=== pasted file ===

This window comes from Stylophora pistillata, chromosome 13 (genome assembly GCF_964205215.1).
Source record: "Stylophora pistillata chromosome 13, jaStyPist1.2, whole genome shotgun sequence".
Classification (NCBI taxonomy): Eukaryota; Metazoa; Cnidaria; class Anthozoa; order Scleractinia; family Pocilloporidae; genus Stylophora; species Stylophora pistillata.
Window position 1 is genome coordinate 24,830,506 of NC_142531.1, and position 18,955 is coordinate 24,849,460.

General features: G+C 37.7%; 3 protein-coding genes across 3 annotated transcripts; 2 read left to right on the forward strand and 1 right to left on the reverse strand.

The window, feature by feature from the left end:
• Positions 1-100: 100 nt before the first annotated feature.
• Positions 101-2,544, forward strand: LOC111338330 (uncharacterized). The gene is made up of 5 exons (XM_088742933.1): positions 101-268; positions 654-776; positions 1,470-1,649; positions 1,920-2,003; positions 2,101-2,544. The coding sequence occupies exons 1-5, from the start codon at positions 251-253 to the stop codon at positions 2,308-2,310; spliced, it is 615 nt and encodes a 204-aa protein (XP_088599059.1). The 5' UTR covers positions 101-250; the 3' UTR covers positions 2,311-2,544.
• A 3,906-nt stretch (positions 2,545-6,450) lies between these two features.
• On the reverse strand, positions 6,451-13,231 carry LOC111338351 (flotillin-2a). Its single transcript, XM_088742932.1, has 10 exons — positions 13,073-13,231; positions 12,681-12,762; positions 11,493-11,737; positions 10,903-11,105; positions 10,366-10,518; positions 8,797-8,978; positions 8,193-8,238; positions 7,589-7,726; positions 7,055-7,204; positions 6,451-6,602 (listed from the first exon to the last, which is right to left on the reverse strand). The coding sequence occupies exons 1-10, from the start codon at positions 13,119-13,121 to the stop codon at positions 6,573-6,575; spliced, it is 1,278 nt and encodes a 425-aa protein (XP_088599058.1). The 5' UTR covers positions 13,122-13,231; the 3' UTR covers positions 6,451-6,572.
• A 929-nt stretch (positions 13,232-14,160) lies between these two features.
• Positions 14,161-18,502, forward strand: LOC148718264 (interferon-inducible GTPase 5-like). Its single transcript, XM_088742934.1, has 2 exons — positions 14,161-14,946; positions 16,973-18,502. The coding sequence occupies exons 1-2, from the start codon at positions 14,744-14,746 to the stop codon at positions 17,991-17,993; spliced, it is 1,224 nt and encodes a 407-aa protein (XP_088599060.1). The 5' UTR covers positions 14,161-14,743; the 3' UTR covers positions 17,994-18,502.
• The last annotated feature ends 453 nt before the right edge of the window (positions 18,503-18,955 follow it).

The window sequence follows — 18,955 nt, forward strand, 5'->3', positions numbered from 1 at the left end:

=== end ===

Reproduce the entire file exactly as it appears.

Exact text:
This window comes from Stylophora pistillata, chromosome 13 (genome assembly GCF_964205215.1).
Source record: "Stylophora pistillata chromosome 13, jaStyPist1.2, whole genome shotgun sequence".
Classification (NCBI taxonomy): Eukaryota; Metazoa; Cnidaria; class Anthozoa; order Scleractinia; family Pocilloporidae; genus Stylophora; species Stylophora pistillata.
Window position 1 is genome coordinate 24,830,506 of NC_142531.1, and position 18,955 is coordinate 24,849,460.

General features: G+C 37.7%; 3 protein-coding genes across 3 annotated transcripts; 2 read left to right on the forward strand and 1 right to left on the reverse strand.

The window, feature by feature from the left end:
• Positions 1-100: 100 nt before the first annotated feature.
• Positions 101-2,544, forward strand: LOC111338330 (uncharacterized). The gene is made up of 5 exons (XM_088742933.1): positions 101-268; positions 654-776; positions 1,470-1,649; positions 1,920-2,003; positions 2,101-2,544. The coding sequence occupies exons 1-5, from the start codon at positions 251-253 to the stop codon at positions 2,308-2,310; spliced, it is 615 nt and encodes a 204-aa protein (XP_088599059.1). The 5' UTR covers positions 101-250; the 3' UTR covers positions 2,311-2,544.
• A 3,906-nt stretch (positions 2,545-6,450) lies between these two features.
• On the reverse strand, positions 6,451-13,231 carry LOC111338351 (flotillin-2a). Its single transcript, XM_088742932.1, has 10 exons — positions 13,073-13,231; positions 12,681-12,762; positions 11,493-11,737; positions 10,903-11,105; positions 10,366-10,518; positions 8,797-8,978; positions 8,193-8,238; positions 7,589-7,726; positions 7,055-7,204; positions 6,451-6,602 (listed from the first exon to the last, which is right to left on the reverse strand). The coding sequence occupies exons 1-10, from the start codon at positions 13,119-13,121 to the stop codon at positions 6,573-6,575; spliced, it is 1,278 nt and encodes a 425-aa protein (XP_088599058.1). The 5' UTR covers positions 13,122-13,231; the 3' UTR covers positions 6,451-6,572.
• A 929-nt stretch (positions 13,232-14,160) lies between these two features.
• Positions 14,161-18,502, forward strand: LOC148718264 (interferon-inducible GTPase 5-like). Its single transcript, XM_088742934.1, has 2 exons — positions 14,161-14,946; positions 16,973-18,502. The coding sequence occupies exons 1-2, from the start codon at positions 14,744-14,746 to the stop codon at positions 17,991-17,993; spliced, it is 1,224 nt and encodes a 407-aa protein (XP_088599060.1). The 5' UTR covers positions 14,161-14,743; the 3' UTR covers positions 17,994-18,502.
• The last annotated feature ends 453 nt before the right edge of the window (positions 18,503-18,955 follow it).

The window sequence follows — 18,955 nt, forward strand, 5'->3', positions numbered from 1 at the left end: